Joyner, D. A. (2017). Harnessing professionals’ motivations and experiences to improve accredited MOOC-based education. In Proceedings of Learning with MOOCs IV. Austin, TX.
The Georgia Tech online Master of Science in Computer Science (OMSCS) program launched in 2014 to deliver an accredited Master’s degree at MOOC scale. With Udacity, they developed MOOCs for several Master’s level courses, then built for-credit courses around those MOOCs. Most notably, this Master’s degree cost only $6,600 in total tuition for the entire degree (Joyner, Goel, & Isbell 2016). Since its inception, the program has drawn a non-traditional population of students: most OMSCS students are older, and the vast majority are working professionals (Joyner 2017).
This presented both a challenge and an opportunity: an accredited Master’s program relies on teaching assistants, typically drawn from its own student body, to support feedback and interaction, but we predicted busy professionals would not themselves have the time or incentive to fill these roles. However, the experiences and knowledge those professionals possess mean that if they did serve as teaching assistants, they could provide much better feedback to their classmates to support their professional development.
To our surprise and benefit, the challenge never came to fruition: OMSCS students applied to work as teaching assistants in droves. Since we began hiring from within the program, we have received nearly four times as many applications as we have had open positions, and anecdotal evidence from instructors confirms that these professionals made for better support than traditional students.
To investigate this, we performed a study of residential and online OMSCS teaching assistant applicants to understand the differences in their demographics and motivations. 72 residential applicants and 161 online applicants, all Master’s students, completed this survey.
As expected, the survey found that online applicants to work as teaching assistants were older, more likely to be employed, more experienced, more educated, and more likely to have children living at home (Figure 1).
The greater employment, experience, and competing responsibilities (and the lower salary and tuition reimbursement) bring up the question: why are online students applying to work as teaching assistants? To investigate this, we asked applicants to identify their primary and secondary motivations for applying to work as a teaching assistant. We categorized these responses into three categories: extrinsic (tuition reimbursement or stipend), intrinsic (self-improvement or networking with faculty and classmates), and altruistic (helping the program). We found online applicants were significantly less motivated by extrinsic factors and significantly more motivated by intrinsic and altruistic factors (Joyner 2017).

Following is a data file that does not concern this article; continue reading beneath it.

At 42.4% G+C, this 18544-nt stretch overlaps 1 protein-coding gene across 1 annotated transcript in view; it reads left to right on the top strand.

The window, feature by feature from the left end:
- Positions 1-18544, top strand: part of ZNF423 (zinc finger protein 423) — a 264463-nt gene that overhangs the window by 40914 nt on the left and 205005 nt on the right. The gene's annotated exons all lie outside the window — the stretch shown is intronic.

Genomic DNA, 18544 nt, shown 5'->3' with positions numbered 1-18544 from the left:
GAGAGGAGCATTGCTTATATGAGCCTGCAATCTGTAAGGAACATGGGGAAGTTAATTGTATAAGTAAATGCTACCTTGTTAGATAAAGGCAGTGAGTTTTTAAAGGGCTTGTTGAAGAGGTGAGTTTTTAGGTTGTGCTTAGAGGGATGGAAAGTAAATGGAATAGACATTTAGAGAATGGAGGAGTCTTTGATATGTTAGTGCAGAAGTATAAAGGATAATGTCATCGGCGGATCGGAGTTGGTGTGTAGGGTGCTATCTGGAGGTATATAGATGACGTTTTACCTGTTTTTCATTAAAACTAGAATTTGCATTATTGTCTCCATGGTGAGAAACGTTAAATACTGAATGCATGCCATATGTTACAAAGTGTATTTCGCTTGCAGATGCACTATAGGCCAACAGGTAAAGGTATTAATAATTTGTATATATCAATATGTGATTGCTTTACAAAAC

These differences are not themselves surprising given the previous observation that enough applicants are available to support the program; the remarkable element is that these motivations are themselves sufficient to motive enough teaching assistants to support the program and maintain its rigor and accreditation.
These motivational differences corroborate instructors’ observations that online students make for better support for their classmates in light of the literature on motivation (Roth, Assor, Kanat-Maymon, & Kaplan 2007). Leveraging these motivations and professional experiences in the context of an accredited program increases the amount of interact and influence that students offer one another.
Joyner, D. A. (2017). Scaling Expert Feedback: Two Case Studies. In Proceedings of the Fourth Annual ACM Conference on Learning at Scale. Cambridge, Massachusetts.
Joyner, D. A., Goel, A., & Isbell, C. (2016). The Unexpected Pedagogical Benefits of Making Higher Education Accessible. In Proceedings of the Third Annual ACM Conference on Learning at Scale. Edinburgh, Scotland.
Roth, G., Assor, A., Kanat-Maymon, Y., & Kaplan, H. (2007). Autonomous motivation for teaching: How self-determined teaching may lead to self-determined learning. Journal of Educational Psychology, 99(4), 761.